Extremely long-lived bigmouth buffalo fish show no signs of a physiological decline with age, according to a new study. This clear example of negligible senescence in aging vertebrates demonstrates the need to better understand the mechanisms underlying senescence and points the way towards research that could clarify them.
Senescence consists of various changes in physiology, such as altered stress response and decreased immune function. Although there is variation in how quickly senescence occurs, it has been found to increase with age along with other age-related changes such as the shortening of telomeres. However, the existence of variability in senescence rates shows that the mechanisms underlying senescence are at least partially explicable by different life histories.
Differences in the pace of senescence change how age affects an organism. For example, naked mole rats remain fertile even at an advanced age, which is a consequence of the evolutionary dynamics that shaped this species’ life history. Understanding the factors that shape the mechanisms behind senescence is an important step towards learning to modulate them – in other words, learning how to live longer without getting old.
A team of researchers used bigmouth buffalo fish to investigate how aging affects several physiological traits and telomere length. They argue that these fish are excellent organisms for such a study because they are some of the longest-lived vertebrates (bigmouth buffalo fish can live for at least 112 years) and can be accurately aged by counting growth rings in hard internal structures known as otoliths or ‘earstones’.
Old but healthy
In fish ranging from 2 to 99 years old, the researchers measured stress response by checking the ratio of neutrophils to lymphocytes (NLR), which increases with stress. They also evaluated the immune system by measuring how effective extracted plasma was at killing bacteria, and, finally, they checked the length of telomeres. Each assay used samples from 80-100 fish from a variety of sites.
There was some variability between sites, which the researchers report pretty thoroughly in the paper, but the main takeaway is that none of the metrics declined significantly with age. Telomere length was steady, and older fish actually had an improved immune response and a lower NLR, meaning that they were less stressed. In other words, from a physiological perspective, older individuals of this extremely long-lived species are doing at least as well as younger ones and perhaps even better.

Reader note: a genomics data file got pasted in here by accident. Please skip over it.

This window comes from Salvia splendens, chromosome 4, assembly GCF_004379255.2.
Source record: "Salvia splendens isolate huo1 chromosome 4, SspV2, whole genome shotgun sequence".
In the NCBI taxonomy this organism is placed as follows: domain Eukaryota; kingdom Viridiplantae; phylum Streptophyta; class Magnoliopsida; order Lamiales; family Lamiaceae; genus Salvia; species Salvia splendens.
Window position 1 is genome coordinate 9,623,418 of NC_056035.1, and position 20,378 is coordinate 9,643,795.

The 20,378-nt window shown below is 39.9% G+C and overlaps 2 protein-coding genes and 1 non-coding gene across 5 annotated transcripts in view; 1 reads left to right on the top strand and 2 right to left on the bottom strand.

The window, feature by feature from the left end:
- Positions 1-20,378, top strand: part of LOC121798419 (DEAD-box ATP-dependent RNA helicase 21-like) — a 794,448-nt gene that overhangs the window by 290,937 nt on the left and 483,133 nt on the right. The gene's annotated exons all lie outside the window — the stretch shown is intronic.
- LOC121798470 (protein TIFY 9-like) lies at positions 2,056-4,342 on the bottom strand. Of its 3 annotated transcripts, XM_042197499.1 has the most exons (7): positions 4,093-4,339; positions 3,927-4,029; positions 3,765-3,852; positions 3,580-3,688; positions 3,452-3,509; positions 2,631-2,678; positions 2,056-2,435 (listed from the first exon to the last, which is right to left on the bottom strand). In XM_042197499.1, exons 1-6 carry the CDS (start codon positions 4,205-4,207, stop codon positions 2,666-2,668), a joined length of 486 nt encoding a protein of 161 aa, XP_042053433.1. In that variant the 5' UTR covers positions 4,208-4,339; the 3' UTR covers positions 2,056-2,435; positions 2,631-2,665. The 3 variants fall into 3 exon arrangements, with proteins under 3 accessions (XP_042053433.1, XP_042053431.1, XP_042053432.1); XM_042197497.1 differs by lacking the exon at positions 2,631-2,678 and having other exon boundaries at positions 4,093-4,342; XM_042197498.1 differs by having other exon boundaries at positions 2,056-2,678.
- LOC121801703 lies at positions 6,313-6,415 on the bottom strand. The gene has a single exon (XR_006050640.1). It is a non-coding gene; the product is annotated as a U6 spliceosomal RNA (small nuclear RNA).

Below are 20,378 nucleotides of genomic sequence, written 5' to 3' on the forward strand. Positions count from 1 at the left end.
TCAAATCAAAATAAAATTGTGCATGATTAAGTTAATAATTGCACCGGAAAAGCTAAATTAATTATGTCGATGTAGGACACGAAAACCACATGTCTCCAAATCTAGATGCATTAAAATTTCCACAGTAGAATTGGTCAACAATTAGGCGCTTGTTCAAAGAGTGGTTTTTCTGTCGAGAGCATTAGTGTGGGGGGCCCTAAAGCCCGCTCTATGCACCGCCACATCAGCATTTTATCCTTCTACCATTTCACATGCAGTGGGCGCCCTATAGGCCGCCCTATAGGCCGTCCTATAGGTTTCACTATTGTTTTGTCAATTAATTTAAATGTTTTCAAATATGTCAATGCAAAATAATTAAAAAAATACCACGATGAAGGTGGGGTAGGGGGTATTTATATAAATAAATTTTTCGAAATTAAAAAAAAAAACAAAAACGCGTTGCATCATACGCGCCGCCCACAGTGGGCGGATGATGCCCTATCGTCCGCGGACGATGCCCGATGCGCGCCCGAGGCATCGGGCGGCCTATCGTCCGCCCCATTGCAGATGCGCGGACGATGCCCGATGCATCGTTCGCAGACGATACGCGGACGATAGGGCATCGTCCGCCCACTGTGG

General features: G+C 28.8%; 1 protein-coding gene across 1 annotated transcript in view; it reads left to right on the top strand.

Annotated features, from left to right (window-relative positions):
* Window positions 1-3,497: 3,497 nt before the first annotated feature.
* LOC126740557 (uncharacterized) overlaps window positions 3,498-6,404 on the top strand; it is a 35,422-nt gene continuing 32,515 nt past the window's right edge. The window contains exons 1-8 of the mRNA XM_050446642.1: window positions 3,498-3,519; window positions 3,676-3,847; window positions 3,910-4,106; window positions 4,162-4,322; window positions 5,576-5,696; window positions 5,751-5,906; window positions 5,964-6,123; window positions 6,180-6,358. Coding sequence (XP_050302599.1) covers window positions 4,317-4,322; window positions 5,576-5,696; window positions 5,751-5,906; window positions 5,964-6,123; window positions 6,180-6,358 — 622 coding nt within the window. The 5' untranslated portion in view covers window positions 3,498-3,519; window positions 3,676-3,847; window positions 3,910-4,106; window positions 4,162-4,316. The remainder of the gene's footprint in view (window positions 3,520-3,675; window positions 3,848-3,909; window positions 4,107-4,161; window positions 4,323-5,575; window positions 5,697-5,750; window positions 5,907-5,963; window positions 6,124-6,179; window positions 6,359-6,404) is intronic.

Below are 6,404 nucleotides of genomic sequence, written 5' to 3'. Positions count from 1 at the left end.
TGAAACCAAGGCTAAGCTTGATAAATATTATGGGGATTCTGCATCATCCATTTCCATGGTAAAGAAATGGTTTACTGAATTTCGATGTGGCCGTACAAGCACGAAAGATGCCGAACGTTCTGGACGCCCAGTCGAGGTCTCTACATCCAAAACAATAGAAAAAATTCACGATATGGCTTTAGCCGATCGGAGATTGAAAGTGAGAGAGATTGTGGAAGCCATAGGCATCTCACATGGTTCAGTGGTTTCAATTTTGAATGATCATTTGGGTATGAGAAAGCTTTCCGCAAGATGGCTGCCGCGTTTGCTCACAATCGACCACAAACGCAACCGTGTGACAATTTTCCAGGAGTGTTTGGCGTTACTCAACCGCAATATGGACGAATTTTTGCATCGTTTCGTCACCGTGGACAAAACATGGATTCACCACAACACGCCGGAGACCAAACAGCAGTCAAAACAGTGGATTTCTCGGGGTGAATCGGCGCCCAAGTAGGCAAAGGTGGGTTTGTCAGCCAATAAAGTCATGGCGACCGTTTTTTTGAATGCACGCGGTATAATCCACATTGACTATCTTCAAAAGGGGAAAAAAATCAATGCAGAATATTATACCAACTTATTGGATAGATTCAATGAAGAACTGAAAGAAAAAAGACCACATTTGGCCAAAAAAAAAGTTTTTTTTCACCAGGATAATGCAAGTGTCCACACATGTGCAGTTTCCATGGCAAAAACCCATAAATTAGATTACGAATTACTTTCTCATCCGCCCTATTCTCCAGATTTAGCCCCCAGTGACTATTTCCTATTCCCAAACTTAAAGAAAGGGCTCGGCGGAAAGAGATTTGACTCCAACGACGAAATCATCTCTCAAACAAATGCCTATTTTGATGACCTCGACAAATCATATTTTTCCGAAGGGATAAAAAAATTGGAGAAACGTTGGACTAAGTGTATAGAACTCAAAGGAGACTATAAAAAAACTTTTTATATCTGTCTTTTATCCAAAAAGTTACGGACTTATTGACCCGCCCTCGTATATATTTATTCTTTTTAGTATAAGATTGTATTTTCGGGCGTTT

The researchers argue that this pattern fits well with the life history of the bigmouth buffalo. According to the ‘disposable soma’ theory, the evolution of aging is a balance in the trade-off between growth, self-maintenance, and reproduction. For many organisms, including humans, the potential benefits of being fertile late in life are offset by the likelihood that an individual will die before getting old and the fact that larger individuals – those who have grown more – aren’t more fecund. Bigmouth buffalo fish have no natural predators and become more fecund as they grown larger, shifting the balance of the equation. These differences in life history probably changed the selective pressures during their evolution, making it worthwhile to invest in self-maintenance even at a great age.
Although the pace of senescence varies considerably, the physiological systems that contribute to different patterns of senescence are not well understood, especially in long-lived vertebrates. Long-lived bony fish (i.e., Class Osteichthyes) are a particularly useful model for studies of senescence because they can readily be aged and exhibit some of the longest lifespans among vertebrates. In this study we examined the potential relationship between age and multiple physiological systems including: stress levels, immune function, and telomere length in individuals ranging in age from 2 to 99 years old in bigmouth buffalo (Ictiobus cyprinellus), the oldest known freshwater teleost fish. Contrary to expectation, we did not find any evidence for age-related declines in these physiological systems. Instead, older fish appeared to be less stressed and had greater immunity than younger fish, suggesting age-related improvements rather than declines in these systems. There was no significant effect of age on telomeres, but individuals that may be more stressed had shorter telomeres. Taken together, these findings suggest that bigmouth buffalo exhibit negligible senescence in multiple physiological systems despite living for nearly a century.
While the continued health of bigmouth buffalo well into old age is astounding, this isn’t a story about a set of biological traits or tricks that we can copy into humans to extend our lifespan. Rather, it’s a demonstration of the extreme variability that exists in senescence and the fact that age and senescence do not have to be linked. There are a handful of other vertebrates that show little senescence with age, but, in this case, there is no senescence and possibly even some improvement. Describing the pattern of senescence in extremely long-lived organisms is the first step towards understanding the mechanisms behind the variability of senescence, and manipulating those is the key to long life without old age, which is the ultimate goal of longevity research.
This is great news if you are a fish of course, but could humans do similar? We take a look at that possibility in our “Some Animals Don’t Age; We May do Likewise” article.
 Sauer, DJ, et al. No evidence of physiological declines with age in an extremely long‐lived fish. Scientific Reports (2021), doi: 10.1038/s41598-021-88626-5